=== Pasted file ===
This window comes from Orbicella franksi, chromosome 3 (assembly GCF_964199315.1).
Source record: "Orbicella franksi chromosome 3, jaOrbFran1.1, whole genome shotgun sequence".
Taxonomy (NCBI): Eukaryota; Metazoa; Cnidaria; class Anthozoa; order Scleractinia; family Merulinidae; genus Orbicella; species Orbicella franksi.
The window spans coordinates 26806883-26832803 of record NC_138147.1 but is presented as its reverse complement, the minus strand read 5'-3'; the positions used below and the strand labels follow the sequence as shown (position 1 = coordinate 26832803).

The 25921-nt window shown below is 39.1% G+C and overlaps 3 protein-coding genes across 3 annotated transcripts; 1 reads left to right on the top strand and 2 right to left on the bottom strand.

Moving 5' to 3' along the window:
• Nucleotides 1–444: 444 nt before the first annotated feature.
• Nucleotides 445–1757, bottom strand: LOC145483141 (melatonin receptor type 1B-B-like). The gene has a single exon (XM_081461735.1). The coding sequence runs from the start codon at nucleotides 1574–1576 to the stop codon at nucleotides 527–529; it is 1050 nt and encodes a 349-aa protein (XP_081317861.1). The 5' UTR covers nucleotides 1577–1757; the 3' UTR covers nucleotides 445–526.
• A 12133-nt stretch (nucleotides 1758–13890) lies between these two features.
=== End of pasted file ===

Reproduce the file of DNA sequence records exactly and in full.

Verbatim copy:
This window comes from Orbicella franksi, chromosome 3 (assembly GCF_964199315.1).
Source record: "Orbicella franksi chromosome 3, jaOrbFran1.1, whole genome shotgun sequence".
Taxonomy (NCBI): Eukaryota; Metazoa; Cnidaria; class Anthozoa; order Scleractinia; family Merulinidae; genus Orbicella; species Orbicella franksi.
The window spans coordinates 26806883-26832803 of record NC_138147.1 but is presented as its reverse complement, the minus strand read 5'-3'; the positions used below and the strand labels follow the sequence as shown (position 1 = coordinate 26832803).

The 25921-nt window shown below is 39.1% G+C and overlaps 3 protein-coding genes across 3 annotated transcripts; 1 reads left to right on the top strand and 2 right to left on the bottom strand.

Moving 5' to 3' along the window:
• Nucleotides 1–444: 444 nt before the first annotated feature.
• Nucleotides 445–1757, bottom strand: LOC145483141 (melatonin receptor type 1B-B-like). The gene has a single exon (XM_081461735.1). The coding sequence runs from the start codon at nucleotides 1574–1576 to the stop codon at nucleotides 527–529; it is 1050 nt and encodes a 349-aa protein (XP_081317861.1). The 5' UTR covers nucleotides 1577–1757; the 3' UTR covers nucleotides 445–526.
• A 12133-nt stretch (nucleotides 1758–13890) lies between these two features.